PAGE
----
Has anyone ever cited misloading of the dishwasher as grounds for divorce?  

Umm ……. especially as there continues to be Mexican wave of dishwasher dramas in households up and down the land, so if not already, it just may be on the horizon! 

Love it or hate it, the dishwasher is a piece of kitchen kit here to stay and widely seen as a must have gadget to replace the marigolds and numerous arguments over who is washing up!  And let us not forget it is an excellent place to successfully hid dirty dishes or even clean ones to achieve instant clear worksurfaces or for those occasions when someone makes an unplanned visit. Yes, it is true, Mrs Bouquet is never too far away, and no one wants to give the impression they live like pigs. 

Or perhaps it is an unnecessary evil and the root cause for more arguments?  

So, what can the art of stacking or slacking where is comes to a dishwasher tell you about human behaviour?  

Have you ever noticed how badly other people stack the dishwasher or is it you who is regularly accused of not being competent enough to do the deed correctly?   

Without sitting down and studying the instructions (who has got time for that?), do we know how to get the best results by packing and stacking appropriately, should it be knives up or down? Who hasn’t occasionally stabbed themselves during the unloading stage?  So, is it handles up and blades down to avoid injury? What about forks? Is it forks down for safety, but up for the best results?  or in fact do we know how to use it really? Can we with confidence say we can load and operate this piece of machinery designed to make our lives easier?  

Or is it really about dishwashers at all? As the dishwasher could merely be a metaphor. For everything. Too deep? However, to stack or not to stack where it comes to a dishwasher tells you some deeply profound findings about human psychology, and ones that might have a much broader relevance beyond dishwashers.  Having a barney about the layout of the dishwasher can be a symbol for many things like having a sense of power, giving your partner the finger, or just wanting to follow your own rules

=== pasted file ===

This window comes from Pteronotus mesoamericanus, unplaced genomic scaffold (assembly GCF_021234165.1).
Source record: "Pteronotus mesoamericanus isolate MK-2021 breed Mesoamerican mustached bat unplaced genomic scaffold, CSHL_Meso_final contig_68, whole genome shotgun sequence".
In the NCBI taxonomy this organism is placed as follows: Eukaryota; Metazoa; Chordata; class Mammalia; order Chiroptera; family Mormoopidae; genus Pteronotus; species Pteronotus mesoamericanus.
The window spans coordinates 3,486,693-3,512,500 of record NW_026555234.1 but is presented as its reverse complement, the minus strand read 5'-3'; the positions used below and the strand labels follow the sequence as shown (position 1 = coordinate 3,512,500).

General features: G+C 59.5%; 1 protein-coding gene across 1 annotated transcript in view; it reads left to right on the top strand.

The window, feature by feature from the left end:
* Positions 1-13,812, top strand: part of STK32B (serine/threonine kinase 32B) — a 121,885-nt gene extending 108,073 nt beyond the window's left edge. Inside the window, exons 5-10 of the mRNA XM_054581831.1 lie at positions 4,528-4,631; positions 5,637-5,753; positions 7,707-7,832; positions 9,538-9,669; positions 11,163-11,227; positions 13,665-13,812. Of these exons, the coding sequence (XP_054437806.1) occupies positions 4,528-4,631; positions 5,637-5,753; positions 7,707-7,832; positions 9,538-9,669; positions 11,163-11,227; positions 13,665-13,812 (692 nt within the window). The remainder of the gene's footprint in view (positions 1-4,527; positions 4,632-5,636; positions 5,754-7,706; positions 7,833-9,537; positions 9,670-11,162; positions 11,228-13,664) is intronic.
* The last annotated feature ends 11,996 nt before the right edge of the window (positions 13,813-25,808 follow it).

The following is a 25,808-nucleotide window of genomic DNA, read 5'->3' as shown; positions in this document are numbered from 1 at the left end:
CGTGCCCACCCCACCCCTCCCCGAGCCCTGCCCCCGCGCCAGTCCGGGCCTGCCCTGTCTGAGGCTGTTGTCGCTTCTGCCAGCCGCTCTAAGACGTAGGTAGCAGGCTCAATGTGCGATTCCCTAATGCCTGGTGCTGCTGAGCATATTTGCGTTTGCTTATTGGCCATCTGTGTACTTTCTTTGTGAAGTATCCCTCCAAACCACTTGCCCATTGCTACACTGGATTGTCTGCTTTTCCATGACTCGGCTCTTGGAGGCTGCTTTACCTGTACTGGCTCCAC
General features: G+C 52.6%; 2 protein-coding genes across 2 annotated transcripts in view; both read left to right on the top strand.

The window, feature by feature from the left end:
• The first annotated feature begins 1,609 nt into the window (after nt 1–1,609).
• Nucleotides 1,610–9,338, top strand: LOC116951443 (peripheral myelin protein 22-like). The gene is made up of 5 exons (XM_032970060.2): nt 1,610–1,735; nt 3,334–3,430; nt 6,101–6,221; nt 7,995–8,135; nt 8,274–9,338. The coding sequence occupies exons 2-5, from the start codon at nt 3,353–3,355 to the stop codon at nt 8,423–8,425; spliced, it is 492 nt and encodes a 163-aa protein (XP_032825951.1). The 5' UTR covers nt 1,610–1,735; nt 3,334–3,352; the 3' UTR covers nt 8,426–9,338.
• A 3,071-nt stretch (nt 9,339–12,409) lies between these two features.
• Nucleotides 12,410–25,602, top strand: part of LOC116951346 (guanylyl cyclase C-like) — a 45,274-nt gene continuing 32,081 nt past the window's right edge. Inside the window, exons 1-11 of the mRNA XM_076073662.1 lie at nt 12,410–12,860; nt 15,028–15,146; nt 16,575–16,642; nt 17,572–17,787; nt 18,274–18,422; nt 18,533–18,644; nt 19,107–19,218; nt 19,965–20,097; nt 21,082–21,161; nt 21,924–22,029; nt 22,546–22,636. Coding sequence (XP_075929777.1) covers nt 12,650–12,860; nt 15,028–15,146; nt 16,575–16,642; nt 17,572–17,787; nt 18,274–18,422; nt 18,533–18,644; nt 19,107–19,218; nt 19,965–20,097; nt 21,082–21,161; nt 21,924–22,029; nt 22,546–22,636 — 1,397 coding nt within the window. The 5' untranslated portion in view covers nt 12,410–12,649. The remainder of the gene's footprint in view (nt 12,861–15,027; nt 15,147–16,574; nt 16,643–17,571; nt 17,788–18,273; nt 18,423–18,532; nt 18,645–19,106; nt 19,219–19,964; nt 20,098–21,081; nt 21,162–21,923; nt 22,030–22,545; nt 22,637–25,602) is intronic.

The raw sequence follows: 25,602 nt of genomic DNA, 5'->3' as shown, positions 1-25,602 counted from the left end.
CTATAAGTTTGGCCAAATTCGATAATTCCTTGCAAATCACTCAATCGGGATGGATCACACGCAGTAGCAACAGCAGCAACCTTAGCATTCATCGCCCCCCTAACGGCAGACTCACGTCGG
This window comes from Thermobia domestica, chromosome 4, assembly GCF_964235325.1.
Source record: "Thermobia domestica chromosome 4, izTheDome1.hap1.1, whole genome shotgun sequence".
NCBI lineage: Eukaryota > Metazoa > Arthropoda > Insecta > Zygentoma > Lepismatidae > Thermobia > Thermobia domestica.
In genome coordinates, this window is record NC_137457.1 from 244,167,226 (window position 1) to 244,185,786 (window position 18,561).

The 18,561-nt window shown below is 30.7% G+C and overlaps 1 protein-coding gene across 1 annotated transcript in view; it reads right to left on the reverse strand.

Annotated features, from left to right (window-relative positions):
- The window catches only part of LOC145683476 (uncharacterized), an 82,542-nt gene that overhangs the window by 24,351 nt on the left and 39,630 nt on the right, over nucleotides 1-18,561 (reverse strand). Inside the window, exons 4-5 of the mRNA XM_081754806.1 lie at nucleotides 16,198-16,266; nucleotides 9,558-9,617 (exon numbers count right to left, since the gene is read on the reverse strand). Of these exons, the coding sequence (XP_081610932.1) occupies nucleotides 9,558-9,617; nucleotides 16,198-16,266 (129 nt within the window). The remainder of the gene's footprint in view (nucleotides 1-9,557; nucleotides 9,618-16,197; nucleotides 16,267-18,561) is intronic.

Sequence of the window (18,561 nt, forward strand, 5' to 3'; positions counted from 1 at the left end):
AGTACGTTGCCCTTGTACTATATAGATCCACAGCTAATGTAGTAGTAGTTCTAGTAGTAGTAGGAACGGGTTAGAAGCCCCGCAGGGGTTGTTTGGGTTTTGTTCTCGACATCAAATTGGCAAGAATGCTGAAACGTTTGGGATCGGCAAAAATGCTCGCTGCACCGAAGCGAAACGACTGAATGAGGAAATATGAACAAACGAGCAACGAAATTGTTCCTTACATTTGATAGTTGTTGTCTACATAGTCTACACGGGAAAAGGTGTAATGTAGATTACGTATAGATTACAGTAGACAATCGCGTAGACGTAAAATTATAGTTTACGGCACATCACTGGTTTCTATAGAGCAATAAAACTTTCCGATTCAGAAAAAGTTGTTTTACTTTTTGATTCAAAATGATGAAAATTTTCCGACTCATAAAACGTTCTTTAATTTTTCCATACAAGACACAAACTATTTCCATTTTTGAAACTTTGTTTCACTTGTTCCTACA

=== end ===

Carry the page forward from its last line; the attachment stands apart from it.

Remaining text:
Do you ever rinse dishes before putting them in the dishwasher? As this could be classed as your biggest dishwasher crime, the correct procedure is to just scrape and go and not waste water.  By rinsing you are quashing a water-efficient dishwasher, let us not forget the whole point of these things are to get rid of dirt. 

Perhaps you stack bowls one behind the other?  Oh no, mistake number two, and this unspeakable behaviour even has been given a name: shadowing. Shadowing is a huge problem especially with deeper bowls and larger items as the water cannot get in to clean the dishes properly.  When you start analysing what you have been doing or not doing you realise the majority of the population are at fault! 

The big question is do dishwashers have to be stacked correctly or can it be down to freestyling and everyone doing their own thing? At the end of the day, does it matter? 

So, are those people who choose to rearrange the contents of a dishwasher being hostile or genuinely trying to help?  Are they trying to get one over on you or wanting to share their knowledge? 

I am still confused about those who feel that it is their role in life to come along uninvited and then loudly both in voice and actions begin to arrange the contents of the dishwasher in specific symmetrical patterns and orderly fashion.  More so as before they arrived the dishwasher was ready, ready for the off, the powder was just about to be placed into the appropriate hole, a washing cycle had already been planned and yet everything comes to a halt because of an OCD member of the family (namely my husband) who decides at the eleventh hour to take it upon himself to rearrange the dishwasher.